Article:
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Tennis match fixing: Evidence of suspected match fixing revealed

October 20, 2019

Secret files which allegedly show that international
crime syndicates have orchestrated match fixing at the top level of world tennis have come
to light as play begins on day one of the Australian Open. BuzzFeed News and the BBC revealed details
of a joint investigation into match fixing on Monday. They claim to have evidence of suspected rigging
at major tournaments including Wimbledon. The match fixing was allegedly orchestrated
by gambling syndicates in Russia and Italy, which targeted prominent players in their
hotel rooms at major tournaments and offered them $US50,000 for each fix. According to the report, authorities have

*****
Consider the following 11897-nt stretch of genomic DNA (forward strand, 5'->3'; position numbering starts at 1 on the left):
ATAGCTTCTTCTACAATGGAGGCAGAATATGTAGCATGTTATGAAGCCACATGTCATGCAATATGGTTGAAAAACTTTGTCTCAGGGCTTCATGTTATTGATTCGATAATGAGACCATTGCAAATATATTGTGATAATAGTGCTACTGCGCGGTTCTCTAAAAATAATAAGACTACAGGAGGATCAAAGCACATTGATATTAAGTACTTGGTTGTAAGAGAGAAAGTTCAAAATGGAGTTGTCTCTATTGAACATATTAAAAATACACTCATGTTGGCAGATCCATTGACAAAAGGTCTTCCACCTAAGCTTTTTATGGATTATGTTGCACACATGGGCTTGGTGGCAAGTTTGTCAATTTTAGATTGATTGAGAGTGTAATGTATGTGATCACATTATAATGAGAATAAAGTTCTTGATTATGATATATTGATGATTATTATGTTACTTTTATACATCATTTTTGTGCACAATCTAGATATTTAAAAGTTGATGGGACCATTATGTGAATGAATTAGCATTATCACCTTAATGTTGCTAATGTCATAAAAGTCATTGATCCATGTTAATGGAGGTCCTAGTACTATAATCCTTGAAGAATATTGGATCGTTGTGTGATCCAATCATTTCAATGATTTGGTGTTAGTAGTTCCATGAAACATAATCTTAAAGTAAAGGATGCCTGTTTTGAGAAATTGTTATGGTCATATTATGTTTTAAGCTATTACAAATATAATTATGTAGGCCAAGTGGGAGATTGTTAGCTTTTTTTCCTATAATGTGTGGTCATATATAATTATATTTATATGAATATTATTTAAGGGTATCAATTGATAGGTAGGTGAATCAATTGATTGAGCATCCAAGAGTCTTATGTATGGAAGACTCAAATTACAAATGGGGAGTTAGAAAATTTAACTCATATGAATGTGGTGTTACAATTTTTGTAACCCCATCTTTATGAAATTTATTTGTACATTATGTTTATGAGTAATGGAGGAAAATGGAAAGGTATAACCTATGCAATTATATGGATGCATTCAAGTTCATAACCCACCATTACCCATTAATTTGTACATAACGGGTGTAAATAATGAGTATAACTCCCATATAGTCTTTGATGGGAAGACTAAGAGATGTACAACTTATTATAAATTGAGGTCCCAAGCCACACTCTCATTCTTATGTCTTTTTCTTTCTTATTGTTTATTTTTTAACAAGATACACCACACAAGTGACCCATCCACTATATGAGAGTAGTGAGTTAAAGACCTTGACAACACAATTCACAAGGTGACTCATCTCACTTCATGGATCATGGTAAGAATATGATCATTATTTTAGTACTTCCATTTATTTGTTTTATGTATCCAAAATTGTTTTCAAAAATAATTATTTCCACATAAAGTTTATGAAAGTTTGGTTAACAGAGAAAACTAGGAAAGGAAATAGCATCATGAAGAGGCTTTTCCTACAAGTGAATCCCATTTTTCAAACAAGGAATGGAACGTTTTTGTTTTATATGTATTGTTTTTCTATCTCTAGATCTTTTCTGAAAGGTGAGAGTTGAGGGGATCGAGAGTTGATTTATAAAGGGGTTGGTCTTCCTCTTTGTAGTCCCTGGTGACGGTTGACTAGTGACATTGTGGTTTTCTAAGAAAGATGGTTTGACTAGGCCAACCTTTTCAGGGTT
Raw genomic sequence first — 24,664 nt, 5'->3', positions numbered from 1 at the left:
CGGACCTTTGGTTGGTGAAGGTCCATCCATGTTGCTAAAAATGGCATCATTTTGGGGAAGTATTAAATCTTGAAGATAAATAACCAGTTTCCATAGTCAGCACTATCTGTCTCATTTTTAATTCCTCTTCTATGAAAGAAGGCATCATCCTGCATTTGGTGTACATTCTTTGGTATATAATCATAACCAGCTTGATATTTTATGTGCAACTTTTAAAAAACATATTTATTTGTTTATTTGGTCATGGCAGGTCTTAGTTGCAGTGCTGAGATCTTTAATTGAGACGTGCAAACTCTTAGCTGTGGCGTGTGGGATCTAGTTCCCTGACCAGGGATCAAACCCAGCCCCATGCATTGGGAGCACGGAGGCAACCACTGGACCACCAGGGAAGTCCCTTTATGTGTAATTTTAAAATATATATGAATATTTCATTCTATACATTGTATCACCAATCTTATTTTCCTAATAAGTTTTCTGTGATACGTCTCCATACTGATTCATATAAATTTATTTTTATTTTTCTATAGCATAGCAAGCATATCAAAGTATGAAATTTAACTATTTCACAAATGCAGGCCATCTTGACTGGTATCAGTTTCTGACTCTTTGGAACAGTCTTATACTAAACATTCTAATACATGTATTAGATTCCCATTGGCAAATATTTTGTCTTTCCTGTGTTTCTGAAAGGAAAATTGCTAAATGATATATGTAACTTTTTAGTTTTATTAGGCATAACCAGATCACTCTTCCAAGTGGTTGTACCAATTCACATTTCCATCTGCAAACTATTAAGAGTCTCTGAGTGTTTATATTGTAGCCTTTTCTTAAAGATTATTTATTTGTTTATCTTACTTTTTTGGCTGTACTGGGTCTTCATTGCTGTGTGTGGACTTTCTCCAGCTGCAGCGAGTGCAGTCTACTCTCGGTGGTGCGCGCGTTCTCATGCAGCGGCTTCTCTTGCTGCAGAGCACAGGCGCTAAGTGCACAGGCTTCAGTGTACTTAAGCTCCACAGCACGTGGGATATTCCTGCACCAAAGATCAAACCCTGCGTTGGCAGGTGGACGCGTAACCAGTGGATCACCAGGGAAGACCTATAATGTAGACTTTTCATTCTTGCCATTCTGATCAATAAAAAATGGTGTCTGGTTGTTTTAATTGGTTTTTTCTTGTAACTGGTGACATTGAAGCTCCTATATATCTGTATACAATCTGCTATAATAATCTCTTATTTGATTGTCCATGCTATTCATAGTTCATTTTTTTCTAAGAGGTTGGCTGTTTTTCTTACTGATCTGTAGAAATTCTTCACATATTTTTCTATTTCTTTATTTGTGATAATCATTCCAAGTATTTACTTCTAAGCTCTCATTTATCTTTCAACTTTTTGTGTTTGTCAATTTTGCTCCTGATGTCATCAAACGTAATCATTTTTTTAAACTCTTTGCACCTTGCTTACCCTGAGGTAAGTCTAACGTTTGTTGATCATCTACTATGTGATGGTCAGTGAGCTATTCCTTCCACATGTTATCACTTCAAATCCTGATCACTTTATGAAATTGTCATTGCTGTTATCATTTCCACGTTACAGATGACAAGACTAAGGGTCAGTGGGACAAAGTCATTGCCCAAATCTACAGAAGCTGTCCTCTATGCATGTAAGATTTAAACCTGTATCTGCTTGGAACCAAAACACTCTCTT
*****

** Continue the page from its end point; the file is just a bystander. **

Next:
been repeatedly warned about a core group of 16 players, all of whom have been ranked
in the top 50. More than half of those players will play
in this year’s Australian Open. One top-50 ranked player competing in the
Australian Open is suspected of repeatedly fixing his first set, the report claims.
The evidence uncovered by the investigation includes a bundle of leaked internal documents
– the so-called “Fixing Files” – as well as analysis of betting on 26,000 tennis matches. The names of more than 70 players, including
Grand-Slam title winners, reportedly appear on nine leaked lists of suspected fixers who
have been flagged to world tennis authorities. None of those players have faced sanctions. Nearly a decade has passed since world tennis
authorities were first handed compelling evidence about a network of players suspected of fixing
matches at major tournaments. A full-scale match-fixing investigation was
launched in 2008, following a notorious match in Poland in August 2007 between Russia’s
Nikolay Davydenko and Argentine player Martin Vassallo Arguello. The match had attracted millions of dollars’
worth of highly suspicious bets from Russian-based accounts. The two players were cleared of violating
any rules.

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